Some people want me to take shares in their offering as payment. I tell them, politely, that I like to choose my own investments. I suggest that if their company is really having a problem raising cash they should take the shares they are offering to me and sell them to their uncle or family friend and just pay my fee. The fact that they are raising capital and are anticipating an influx of cash should make those shares attractive to someone. 

“You mean I have to do a seed round to in order to pay for the financing round?”  A lot of people seem to go through the funds they raised in their seed round to create an MVP and then run out of cash. Not planning on the costs of a second round when you raise your seed round is a mistake many start-ups make.

I would gladly pay you

Then there are those companies that want me to wait for my fee until after they raise the money. They see this as some sort of guarantee that I think their raise will be successful.

With crowdfunding, because there is no stockbroker, it is not unusual for prospective investors to ask to speak with the entrepreneur on the phone. Not every entrepreneur is a great salesperson. “What if your campaign yields a lot of potential investors and you can’t close them?” I ask. “Is that a risk I should take?”  

There are also those who seek a discount on the fee and promise me a “fat” monthly retainer thereafter. I question why they would not want to see the quality of my work on the offering documents before they hired me for the long term.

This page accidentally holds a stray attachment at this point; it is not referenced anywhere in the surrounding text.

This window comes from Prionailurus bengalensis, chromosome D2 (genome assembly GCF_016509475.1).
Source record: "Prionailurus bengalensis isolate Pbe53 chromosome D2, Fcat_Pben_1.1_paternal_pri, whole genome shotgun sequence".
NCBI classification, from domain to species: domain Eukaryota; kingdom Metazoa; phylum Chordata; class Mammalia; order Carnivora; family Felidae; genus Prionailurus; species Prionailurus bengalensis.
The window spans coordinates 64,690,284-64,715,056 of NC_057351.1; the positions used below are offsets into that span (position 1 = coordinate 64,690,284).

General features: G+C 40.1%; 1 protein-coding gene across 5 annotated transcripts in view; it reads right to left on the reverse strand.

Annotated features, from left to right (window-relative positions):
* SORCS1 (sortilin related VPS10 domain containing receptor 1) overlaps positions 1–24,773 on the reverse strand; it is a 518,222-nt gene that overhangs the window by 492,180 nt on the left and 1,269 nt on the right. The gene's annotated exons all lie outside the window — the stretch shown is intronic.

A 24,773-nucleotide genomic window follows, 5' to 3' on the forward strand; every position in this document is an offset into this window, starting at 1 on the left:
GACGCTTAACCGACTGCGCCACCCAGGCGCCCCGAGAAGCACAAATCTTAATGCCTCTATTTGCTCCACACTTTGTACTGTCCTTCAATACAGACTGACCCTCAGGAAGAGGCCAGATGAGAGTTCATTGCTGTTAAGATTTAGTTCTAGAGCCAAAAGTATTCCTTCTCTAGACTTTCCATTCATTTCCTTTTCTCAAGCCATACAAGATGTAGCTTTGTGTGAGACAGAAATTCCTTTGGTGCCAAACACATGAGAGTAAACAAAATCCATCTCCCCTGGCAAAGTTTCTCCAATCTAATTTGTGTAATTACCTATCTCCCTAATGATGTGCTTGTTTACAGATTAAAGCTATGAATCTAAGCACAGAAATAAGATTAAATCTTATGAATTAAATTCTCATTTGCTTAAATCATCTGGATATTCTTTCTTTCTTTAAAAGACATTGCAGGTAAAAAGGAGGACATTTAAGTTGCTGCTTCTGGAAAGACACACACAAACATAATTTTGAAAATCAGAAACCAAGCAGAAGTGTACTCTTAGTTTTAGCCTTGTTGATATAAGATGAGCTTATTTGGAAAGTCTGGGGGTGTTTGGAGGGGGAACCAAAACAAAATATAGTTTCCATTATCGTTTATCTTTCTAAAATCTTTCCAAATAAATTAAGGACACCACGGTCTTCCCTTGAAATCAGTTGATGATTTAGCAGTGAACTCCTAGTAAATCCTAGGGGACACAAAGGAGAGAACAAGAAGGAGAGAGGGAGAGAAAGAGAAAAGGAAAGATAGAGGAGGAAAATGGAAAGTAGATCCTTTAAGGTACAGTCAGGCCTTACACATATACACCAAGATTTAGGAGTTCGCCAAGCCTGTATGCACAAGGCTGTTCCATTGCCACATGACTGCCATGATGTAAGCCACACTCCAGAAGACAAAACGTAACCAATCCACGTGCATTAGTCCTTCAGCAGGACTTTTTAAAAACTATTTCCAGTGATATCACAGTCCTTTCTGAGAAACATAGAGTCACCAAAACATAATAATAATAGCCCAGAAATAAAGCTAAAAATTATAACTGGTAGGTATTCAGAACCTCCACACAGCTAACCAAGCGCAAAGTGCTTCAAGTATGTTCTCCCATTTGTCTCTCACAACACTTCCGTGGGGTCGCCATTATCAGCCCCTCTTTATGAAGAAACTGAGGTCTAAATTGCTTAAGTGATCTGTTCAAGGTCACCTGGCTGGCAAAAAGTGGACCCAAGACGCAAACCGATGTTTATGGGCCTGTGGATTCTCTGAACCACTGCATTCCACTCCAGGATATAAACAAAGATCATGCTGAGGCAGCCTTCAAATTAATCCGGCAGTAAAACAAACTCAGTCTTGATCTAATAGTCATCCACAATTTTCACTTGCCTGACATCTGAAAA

I speak with a lot of securities lawyers and marketing companies working in crowdfunding and many have experienced something similar. For some reason it seems to be on the upswing.  There seems to be a lot of people who think they can get by without paying for these services up front. If you want to hire people who actually know what they are doing, that is not likely to happen.  

Bull Market

We are in the midst of a raging bull market. A lot of people have jobs and there seems to be a lot of disposable income floating around. Just try to get tickets for Hamilton or check out the long lines at any airport or Apple store. 

There is certainly more money around that is available for investment in start-ups which is another reason crowdfunding is becoming easier and easier. Yet for some reason a lot of start-ups do not seem to have two nickels to rub together and no one that believes in them enough to loan them money to raise the capital they need to take them to the next level.  

I have a colleague who edits these blog articles. When he read this one he asked: what set you off this time?  Funny he should ask.,